A prediction of the preferred environmental habitat for the range-shifting yellowtail kingfish (Seriola lalandi) for March 2008, based on a combination of preferences for sea surface temperature, current speed and sea surface height.
Curtis Champion is a PhD candidate at the Institute for Marine and Antarctic Studies – University of Tasmania. He stopped by the Fish Thinkers blog to give us a run down on some of the research he is working on.
Species on the move and a quick explainer about how range-shifts are commonly identified
Climate. Change. No doubt you’ve heard of the phenomenon. And while a small number of our political reps sporadically break into the headlines for criticising its reality, the global scientific community has been busy forging novel territory to understand its ecological consequences. This emergent field is most-commonly referred to as “species redistribution science” because plants and animals shifting where they live (generally towards the poles or up mountains) in response to changes in temperature is perhaps the most perceptible ecological effect of climate change. Continue reading →
“The chances of falling victim to a shark attack are incredibly slim, yet these majestic creatures represent one of mankind’s greatest fears. In a world where every shark encounter is front page news, can we fight back against this distorted perception?”
Caroline (from over at CCU Shark Research Team) stopped by the Fish Thinkers blog to give us a run down on where her research is headed and a sneak peak into the world of grad student shark research in the United States. Continue reading →
I was reading one of the bigger ecology blogs that I find myself returning to fairly regularly and they posted a review of their blog year, mostly for themselves to reference. I found it interesting so went to have a look at our own blog and social media stats. I thought I’d post a fish thinkers summary mainly as a record for myself but also on the odd chance anyone else is vaguely interested (its also a sneaky way to kick off a year in which I plan to post on here more regularly). Continue reading →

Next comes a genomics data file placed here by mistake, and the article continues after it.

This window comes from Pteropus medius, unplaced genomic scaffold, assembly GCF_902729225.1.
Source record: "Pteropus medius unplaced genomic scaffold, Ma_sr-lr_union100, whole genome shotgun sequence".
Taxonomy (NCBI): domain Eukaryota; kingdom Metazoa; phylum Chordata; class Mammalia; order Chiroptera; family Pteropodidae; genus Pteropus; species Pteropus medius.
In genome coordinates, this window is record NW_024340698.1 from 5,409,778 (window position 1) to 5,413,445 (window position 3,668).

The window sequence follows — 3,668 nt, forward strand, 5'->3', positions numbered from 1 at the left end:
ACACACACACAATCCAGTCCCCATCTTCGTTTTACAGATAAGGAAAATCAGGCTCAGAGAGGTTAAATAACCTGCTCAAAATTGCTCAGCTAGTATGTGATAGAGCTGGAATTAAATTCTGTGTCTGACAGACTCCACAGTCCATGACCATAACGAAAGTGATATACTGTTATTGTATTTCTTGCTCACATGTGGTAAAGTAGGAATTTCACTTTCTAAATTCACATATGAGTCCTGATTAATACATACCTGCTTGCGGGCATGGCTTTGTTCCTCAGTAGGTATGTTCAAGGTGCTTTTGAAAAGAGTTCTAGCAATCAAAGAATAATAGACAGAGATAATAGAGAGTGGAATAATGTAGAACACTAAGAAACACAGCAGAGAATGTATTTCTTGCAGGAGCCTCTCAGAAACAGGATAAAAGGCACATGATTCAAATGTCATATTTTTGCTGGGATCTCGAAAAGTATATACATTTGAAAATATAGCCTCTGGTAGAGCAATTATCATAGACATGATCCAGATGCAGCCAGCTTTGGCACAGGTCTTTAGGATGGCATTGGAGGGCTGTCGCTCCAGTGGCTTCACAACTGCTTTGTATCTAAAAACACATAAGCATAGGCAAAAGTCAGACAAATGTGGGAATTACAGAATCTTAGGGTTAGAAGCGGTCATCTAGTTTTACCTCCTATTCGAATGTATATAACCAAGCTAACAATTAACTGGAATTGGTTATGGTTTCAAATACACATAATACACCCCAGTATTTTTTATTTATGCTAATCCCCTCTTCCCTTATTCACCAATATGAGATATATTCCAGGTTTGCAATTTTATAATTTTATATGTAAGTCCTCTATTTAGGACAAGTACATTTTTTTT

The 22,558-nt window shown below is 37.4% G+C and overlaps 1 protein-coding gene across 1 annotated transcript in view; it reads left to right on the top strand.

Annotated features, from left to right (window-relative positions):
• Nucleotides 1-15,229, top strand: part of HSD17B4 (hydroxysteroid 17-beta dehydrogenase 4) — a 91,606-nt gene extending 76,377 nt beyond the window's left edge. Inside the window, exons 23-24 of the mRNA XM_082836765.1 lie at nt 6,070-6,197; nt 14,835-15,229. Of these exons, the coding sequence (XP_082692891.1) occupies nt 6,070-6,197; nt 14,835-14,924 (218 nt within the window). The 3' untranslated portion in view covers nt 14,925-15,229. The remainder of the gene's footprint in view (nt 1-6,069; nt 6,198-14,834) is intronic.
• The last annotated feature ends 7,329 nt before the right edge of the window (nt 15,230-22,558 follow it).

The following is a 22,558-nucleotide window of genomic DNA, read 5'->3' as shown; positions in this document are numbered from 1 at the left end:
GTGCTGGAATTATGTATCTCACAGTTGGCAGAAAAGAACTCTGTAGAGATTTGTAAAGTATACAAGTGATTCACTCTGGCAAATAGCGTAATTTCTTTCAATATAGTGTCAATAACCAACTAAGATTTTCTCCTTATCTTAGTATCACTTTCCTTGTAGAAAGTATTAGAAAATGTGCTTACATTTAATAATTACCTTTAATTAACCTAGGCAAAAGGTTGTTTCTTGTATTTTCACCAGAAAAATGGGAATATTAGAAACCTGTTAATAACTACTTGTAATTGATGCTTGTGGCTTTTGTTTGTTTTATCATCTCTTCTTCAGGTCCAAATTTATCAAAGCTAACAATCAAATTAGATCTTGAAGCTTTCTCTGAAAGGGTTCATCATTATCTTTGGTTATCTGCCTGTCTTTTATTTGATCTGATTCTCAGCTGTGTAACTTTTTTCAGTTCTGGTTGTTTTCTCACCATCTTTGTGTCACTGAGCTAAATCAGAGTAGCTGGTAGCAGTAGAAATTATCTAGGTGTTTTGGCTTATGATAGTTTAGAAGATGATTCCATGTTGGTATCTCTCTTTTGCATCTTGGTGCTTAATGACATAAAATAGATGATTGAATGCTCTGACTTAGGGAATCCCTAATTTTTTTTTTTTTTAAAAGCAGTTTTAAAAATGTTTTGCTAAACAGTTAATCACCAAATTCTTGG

I’m excited to announce that I’ll be joining a multidisciplinary team of researchers, supported by UOW’s Global Challenges program, to investigate the potential impact of large ships anchoring on our marine life and seafloor habitats.
As an island nation, we are heavily dependent on shipping, with large ships transporting 99% of our trade by volume. Prior to entering our ports these large vessels may anchor in deep water, often for many days, waiting for their turn to exchange cargo.
Now when I say ‘large’ I mean freakin huge (see pic below). These ships are between 200-300 metres long and to anchor they require an anchor chain up to 250 metres long where each individual chain link can weigh up to 200 kilograms! Continue reading →
VEMCOs researchers map: ‘Help us help you collaborate with the best researchers in the world and let us “Put You on the Map”! Red pins represent studies using VEMCO products, the dark pins represent institutes’.
For those that have an interest in animal movement in the oceans, I’d like to draw your attention to a handy and interesting tool on the VEMCO website; the global tracking map. This tool Continue reading →
I’m very excited to be co-convening a special session on the use of video technology to better understand fish ecology and behaviour at the Australian Society of Fish Biology conference 2015!! See flyer below for details. Registration and abstract submission ARE NOW OPEN!!
Also check out ASFB’s Facebook page here for regular updates.